The confidence index of Thailand’s industrial sector for April has dropped to 86.2, the lowest since last December, due to concerns over rising production costs, according to President of the Federation of Thai Industries (FTI) Kriengkrai Thiennukul.
Kriengkrai explained that the combined purchase orders, sales and performance of the industrial sector have all dropped, whereas production costs, including raw materials, energy and transport costs have been increasing, all of which are compounded by rising inflation and household debt, making consumers more cautious about their spending.
During the Songkran holidays last month, he said that production in the whole sector fell, coinciding with the escalation of the war in Ukraine, which has impacted the global economy and the prices of fertiliser, metals and raw materials for animal feed.
Regarding the export sector, Kriengkrai said that the problem of the shortage of cargo containers and shipping space for exports has not eased and is putting pressure on the sector. Nonetheless, the weakening baht currency, at a five year low, may help to increase the competitiveness of Thai exports.
He expressed concern, however, that the weakening of the baht will increase the cost of imports, such as oil, which will further drive inflation.
The FTI chairman is still concerned about the diesel price, currently pegged at 32 baht per litre, but which may increase to 35 baht per litre.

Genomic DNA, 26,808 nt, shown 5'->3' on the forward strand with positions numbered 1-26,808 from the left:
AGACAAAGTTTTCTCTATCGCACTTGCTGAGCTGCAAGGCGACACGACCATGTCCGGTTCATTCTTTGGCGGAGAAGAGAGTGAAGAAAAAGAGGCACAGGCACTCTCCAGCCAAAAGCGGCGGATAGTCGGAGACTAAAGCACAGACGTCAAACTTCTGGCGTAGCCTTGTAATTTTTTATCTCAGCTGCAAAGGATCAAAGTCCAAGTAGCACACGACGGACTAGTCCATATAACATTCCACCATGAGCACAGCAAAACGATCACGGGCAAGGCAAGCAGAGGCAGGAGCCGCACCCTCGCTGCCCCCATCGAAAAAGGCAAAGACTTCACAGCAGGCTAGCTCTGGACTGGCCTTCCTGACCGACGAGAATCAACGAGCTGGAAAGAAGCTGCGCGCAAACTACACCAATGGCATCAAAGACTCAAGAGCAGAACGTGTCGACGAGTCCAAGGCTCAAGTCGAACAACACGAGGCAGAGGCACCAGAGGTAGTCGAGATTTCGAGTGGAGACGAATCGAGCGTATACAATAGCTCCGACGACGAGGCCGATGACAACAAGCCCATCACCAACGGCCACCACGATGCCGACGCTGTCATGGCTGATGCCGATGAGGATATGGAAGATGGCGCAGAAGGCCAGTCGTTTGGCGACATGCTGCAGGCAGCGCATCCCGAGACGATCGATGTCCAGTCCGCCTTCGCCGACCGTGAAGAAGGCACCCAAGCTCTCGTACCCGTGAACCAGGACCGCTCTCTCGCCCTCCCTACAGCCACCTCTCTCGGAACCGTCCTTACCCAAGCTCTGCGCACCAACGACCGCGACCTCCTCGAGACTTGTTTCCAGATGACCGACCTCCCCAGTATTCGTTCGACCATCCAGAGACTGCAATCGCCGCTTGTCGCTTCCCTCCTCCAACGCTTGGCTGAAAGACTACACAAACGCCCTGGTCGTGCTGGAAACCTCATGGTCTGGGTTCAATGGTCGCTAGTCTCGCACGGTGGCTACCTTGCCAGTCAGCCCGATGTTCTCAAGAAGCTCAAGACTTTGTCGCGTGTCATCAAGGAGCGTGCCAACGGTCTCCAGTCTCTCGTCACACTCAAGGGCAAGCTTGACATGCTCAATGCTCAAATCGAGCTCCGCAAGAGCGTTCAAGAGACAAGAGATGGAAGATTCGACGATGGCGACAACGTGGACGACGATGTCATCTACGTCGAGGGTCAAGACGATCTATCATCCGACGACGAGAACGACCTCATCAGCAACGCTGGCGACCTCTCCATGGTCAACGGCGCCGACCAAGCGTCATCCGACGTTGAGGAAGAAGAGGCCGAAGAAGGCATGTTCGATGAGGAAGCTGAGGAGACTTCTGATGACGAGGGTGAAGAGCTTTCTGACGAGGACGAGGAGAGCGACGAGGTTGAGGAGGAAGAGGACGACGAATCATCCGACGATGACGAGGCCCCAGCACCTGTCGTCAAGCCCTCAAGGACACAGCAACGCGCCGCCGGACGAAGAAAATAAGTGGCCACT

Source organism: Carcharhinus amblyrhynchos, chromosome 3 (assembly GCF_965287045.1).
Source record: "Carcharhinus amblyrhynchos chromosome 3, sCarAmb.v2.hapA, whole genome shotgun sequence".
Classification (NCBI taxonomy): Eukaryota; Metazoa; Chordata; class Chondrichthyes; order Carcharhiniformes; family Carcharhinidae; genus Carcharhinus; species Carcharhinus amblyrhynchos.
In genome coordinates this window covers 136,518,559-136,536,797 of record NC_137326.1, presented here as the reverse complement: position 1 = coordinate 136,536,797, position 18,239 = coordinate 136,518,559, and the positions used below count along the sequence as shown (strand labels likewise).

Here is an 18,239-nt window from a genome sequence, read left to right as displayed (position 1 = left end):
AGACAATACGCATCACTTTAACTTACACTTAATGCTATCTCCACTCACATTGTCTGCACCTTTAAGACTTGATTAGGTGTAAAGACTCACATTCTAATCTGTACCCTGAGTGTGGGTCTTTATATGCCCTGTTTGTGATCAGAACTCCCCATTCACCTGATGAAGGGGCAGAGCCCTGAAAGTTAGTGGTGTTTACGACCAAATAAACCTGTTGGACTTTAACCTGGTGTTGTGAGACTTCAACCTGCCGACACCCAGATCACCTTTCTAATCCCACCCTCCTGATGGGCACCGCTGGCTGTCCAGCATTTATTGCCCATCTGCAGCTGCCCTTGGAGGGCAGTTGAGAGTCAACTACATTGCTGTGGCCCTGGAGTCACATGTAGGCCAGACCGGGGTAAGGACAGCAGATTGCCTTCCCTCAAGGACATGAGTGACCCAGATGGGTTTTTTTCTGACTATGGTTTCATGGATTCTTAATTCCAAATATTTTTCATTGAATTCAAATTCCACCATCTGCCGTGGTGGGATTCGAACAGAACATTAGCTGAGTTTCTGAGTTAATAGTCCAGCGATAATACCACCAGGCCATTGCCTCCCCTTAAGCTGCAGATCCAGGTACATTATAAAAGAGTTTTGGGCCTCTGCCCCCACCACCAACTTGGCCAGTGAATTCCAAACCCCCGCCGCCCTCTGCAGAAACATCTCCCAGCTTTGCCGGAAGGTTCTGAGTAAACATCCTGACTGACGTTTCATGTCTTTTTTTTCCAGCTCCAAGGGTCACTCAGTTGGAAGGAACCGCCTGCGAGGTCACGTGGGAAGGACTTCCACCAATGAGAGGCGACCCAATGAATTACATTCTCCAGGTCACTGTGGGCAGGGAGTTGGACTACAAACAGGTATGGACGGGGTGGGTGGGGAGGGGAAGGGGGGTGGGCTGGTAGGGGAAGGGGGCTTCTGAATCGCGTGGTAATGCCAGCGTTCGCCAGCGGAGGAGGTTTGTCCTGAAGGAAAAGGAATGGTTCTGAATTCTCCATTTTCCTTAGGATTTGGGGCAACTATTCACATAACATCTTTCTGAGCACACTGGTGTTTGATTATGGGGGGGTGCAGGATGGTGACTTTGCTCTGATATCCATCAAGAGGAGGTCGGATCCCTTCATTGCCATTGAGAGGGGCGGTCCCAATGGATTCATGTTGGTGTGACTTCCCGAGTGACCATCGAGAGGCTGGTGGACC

While praising the government’s plan to cap the diesel price ceiling at 35 baht/litre, by cutting excise tax by five baht/litre for two months, he said that it would be much better for consumers and businesses if the price of diesel could continue to be capped at 32 baht/litre, with the excise tax cut extended to four months.
To spur the economy, he recommended that the government rolls out the 5th phase of the co-payment scheme and extends the “We Travel Together” scheme, to promote domestic tourism and stabilise the currency. He would also like to see further easing of travel restrictions for foreign tourists.
Expressing concern over small and medium enterprises, many of which have gone bankrupt during the two years of COVID-19 pandemic, Kriengkrai suggested that the government should provide funding to increase their liquidity.
The National Economic and Social Development Council (NESDC) has recently decided to cut Thailand’s GDP growth projection for 2022 to between 2.5% and 3.5%, or an average of 3%, from earlier projection of between 3.5% and 4.5%, due to uncertainties over the conflict in Ukraine. However, growth in the first quarter of this year was recorded at 2.2%, thanks to the easing of lockdown measures and the resumption of various economic activities.
Source: Thai Public Broadcasting Service